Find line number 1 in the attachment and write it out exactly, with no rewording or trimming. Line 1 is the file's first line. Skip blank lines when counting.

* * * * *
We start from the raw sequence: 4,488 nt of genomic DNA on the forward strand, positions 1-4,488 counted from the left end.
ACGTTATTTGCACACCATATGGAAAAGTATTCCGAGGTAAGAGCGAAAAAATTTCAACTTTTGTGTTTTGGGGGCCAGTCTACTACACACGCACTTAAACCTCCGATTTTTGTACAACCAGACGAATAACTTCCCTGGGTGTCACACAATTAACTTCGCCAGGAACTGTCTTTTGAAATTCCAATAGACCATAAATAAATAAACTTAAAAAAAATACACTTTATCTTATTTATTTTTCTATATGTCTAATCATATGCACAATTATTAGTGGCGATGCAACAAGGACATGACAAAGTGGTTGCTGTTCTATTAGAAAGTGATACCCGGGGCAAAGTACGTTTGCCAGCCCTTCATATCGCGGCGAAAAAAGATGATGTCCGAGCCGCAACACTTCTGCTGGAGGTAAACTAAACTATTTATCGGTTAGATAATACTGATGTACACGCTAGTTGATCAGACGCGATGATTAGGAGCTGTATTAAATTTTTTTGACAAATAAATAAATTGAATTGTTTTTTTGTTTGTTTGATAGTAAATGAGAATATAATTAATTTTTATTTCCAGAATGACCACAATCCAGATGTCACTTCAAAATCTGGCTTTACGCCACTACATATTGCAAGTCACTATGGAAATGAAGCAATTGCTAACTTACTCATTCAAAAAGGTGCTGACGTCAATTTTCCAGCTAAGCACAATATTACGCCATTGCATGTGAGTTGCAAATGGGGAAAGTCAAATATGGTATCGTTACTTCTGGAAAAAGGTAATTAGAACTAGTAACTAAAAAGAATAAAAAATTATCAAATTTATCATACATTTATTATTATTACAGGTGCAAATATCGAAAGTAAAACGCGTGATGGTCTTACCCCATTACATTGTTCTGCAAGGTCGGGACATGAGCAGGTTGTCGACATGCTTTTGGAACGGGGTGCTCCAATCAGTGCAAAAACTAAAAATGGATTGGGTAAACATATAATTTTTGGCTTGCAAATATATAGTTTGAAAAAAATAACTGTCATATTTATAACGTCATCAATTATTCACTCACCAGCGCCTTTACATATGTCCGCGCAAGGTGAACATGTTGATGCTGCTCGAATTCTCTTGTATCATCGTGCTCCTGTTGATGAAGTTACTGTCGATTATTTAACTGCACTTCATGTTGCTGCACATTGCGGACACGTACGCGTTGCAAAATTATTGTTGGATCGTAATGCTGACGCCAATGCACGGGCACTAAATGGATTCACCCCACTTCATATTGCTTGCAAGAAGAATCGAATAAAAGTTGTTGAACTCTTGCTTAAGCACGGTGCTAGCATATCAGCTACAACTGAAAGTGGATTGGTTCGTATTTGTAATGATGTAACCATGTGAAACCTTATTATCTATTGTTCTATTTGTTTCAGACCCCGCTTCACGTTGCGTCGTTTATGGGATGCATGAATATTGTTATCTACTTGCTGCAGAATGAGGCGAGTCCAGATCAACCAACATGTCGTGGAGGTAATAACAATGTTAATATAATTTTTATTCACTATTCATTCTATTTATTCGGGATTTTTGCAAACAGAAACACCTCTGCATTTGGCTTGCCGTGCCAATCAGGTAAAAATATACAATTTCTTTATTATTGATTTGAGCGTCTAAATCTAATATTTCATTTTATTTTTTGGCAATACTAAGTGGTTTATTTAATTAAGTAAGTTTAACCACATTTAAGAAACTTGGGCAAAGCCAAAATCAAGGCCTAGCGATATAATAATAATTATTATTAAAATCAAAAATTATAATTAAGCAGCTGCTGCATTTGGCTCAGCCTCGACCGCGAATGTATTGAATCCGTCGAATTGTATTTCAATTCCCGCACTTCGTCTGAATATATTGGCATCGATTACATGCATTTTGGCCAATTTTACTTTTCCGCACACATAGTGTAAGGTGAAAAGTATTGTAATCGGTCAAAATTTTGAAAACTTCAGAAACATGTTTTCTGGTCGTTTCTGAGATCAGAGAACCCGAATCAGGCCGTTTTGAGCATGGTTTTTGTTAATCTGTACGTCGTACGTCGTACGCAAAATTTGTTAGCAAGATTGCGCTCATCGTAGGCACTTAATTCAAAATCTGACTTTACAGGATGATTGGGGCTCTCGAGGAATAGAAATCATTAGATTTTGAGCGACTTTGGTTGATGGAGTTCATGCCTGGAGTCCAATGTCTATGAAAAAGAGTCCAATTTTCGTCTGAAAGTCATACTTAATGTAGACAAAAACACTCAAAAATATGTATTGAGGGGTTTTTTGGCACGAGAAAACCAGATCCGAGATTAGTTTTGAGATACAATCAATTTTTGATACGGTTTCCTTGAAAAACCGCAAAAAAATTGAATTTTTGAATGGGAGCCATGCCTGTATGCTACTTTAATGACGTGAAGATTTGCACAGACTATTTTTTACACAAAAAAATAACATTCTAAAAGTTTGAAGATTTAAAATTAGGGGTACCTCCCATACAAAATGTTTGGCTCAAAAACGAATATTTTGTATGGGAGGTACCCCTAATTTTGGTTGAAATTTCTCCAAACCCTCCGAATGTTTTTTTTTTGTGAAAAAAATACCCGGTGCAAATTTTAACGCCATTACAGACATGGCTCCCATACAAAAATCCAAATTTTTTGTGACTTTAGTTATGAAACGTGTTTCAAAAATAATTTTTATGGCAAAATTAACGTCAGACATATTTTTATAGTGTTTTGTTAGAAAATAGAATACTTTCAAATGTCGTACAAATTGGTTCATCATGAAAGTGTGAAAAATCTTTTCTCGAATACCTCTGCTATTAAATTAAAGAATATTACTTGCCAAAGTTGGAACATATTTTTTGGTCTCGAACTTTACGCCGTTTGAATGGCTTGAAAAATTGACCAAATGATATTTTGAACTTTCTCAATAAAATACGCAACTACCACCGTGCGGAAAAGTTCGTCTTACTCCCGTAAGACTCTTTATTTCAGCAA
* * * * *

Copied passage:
We start from the raw sequence: 4,488 nt of genomic DNA on the forward strand, positions 1-4,488 counted from the left end.